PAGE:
A cursory review of the left’s heated rhetoric and unjustified name-calling indicates desperation among Democrats hoping to retain their majority status in D.C.
As the 2014 midterm elections approach, many political experts see the opportunity for major electoral gains for the Republican Party. The results of a recent poll conducted by CNN and ORC reveal GOP candidates are in a prime position to capitalize on the Obama administration’s sagging approval rating.
In just the past two months, pollsters indicate Republicans overcame a wide deficit and now lead Democrats among likely voters. In October, voters were more likely to cast a ballot for a Democrat by a margin of 50 percent to 42 percent. Those results have almost reversed, with the GOP now leading 49-44.
ObamaCare’s continued unpopularity after a botched implementation Oct. 1 is receiving much of the blame for this shift. A number of other scandals – including Benghazi, IRS bias, and NSA data mining – have certainly contributed to the anti-Democrat sentiment.
While a relatively low 36 percent of Republicans say they are either “extremely enthusiastic” or “very enthusiastic” regarding the upcoming election, just 22 percent of Democrats expressed the same outlook. More than half said they would vote for a congressional candidate specifically if he or she expressed opposition to Obama.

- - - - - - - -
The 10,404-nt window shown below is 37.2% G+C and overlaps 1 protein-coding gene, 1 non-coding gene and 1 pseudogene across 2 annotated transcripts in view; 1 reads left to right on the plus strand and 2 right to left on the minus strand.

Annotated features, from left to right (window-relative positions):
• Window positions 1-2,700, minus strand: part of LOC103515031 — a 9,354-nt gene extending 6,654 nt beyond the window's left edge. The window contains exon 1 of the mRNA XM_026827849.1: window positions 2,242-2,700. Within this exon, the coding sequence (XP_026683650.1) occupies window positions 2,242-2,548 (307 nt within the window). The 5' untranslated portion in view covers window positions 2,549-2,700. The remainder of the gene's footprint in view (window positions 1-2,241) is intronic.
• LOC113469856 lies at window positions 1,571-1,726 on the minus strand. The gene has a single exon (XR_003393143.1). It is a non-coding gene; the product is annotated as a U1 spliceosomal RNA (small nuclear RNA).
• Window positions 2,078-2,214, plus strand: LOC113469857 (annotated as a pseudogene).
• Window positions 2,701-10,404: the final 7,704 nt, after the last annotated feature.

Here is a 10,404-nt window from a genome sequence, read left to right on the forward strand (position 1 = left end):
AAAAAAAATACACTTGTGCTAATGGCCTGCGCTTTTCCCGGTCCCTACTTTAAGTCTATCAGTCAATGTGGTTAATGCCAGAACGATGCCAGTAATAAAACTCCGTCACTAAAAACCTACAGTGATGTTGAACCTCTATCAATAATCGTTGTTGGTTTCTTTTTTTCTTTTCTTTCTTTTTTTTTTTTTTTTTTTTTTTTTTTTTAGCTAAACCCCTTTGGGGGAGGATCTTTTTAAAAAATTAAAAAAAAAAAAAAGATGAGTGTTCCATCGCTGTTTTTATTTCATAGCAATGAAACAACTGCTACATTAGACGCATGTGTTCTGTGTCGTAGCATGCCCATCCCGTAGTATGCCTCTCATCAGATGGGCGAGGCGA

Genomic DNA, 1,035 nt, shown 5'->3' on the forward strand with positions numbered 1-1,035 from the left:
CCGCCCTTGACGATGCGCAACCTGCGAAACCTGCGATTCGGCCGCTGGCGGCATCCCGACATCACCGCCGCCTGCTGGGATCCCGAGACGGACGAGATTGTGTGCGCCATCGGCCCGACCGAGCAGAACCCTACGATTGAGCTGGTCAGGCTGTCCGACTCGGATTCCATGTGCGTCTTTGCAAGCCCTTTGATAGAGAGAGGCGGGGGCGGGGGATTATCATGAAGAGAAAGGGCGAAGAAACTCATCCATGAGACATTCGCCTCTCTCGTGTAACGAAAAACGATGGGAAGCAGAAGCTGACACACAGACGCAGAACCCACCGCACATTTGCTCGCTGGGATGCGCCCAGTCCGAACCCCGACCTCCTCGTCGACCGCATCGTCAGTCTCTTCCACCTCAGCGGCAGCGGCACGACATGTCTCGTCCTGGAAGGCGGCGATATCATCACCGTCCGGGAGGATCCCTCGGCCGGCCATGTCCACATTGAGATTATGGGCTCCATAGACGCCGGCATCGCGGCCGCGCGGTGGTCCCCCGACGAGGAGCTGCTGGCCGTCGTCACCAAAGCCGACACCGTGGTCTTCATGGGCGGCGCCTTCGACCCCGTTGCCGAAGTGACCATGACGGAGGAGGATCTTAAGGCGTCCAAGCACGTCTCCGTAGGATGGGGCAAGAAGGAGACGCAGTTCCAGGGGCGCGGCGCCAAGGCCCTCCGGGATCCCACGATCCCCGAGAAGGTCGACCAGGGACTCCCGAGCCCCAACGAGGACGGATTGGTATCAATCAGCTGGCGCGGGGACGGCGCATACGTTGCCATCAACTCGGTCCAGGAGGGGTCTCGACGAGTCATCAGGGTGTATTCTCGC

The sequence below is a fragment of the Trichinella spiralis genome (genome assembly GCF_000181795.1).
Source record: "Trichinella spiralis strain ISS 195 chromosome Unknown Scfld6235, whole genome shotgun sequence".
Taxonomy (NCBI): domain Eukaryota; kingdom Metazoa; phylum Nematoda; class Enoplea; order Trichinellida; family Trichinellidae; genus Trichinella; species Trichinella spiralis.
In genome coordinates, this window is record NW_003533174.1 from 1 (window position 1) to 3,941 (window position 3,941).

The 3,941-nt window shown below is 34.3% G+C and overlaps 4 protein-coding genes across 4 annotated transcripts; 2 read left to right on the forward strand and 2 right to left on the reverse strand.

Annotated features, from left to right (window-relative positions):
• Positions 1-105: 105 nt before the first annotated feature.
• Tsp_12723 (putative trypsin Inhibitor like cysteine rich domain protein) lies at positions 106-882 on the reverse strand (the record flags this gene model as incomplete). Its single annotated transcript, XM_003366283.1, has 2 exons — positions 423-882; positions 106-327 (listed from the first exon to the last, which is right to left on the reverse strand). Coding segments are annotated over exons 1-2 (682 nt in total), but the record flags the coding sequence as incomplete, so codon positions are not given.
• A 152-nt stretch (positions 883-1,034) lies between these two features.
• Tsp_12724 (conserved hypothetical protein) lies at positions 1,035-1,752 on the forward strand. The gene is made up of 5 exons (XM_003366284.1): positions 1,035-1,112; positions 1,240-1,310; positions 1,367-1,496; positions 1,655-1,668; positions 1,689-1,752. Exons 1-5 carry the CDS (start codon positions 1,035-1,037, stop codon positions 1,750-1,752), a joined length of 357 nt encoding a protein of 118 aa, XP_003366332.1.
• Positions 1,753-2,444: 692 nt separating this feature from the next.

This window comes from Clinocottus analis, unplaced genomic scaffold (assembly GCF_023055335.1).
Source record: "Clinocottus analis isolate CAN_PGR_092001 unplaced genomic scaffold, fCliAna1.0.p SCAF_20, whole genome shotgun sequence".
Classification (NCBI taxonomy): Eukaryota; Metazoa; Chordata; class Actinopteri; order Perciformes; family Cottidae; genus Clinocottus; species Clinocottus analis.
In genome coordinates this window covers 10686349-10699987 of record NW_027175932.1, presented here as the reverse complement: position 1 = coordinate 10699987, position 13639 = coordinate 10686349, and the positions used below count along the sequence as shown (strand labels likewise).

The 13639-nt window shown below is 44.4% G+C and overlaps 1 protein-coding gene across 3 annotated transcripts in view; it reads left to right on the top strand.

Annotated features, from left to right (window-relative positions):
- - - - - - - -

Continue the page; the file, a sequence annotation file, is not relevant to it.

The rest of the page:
The trend is more pronounced among male voters, the poll concluded. Two months ago, 46 percent of men expressed a preference toward Democrats, compared to a paltry 35 percent in the most recent survey.
Keating Holland, CNN’s polling director, concluded such results “spelled early trouble for the Democrats before the 1994 and 2010 midterms” as well as “for the GOP before the 2006 elections.”
Of course, many contend the GOP has gained support in spite of the party’s leadership. Congressional Republicans continue to be largely mired in their own approval slump; however, Obama’s disastrous second term has made leftism particularly unattractive for millions of American voters.
If there were more national voices able to effectively articulate a conservative game plan for the future, the GOP could easily secure a majority of voters for years to come. Unfortunately, establishment Republicans have become quite adept at grabbing defeat from the mouth of victory.
–B. Christopher Agee
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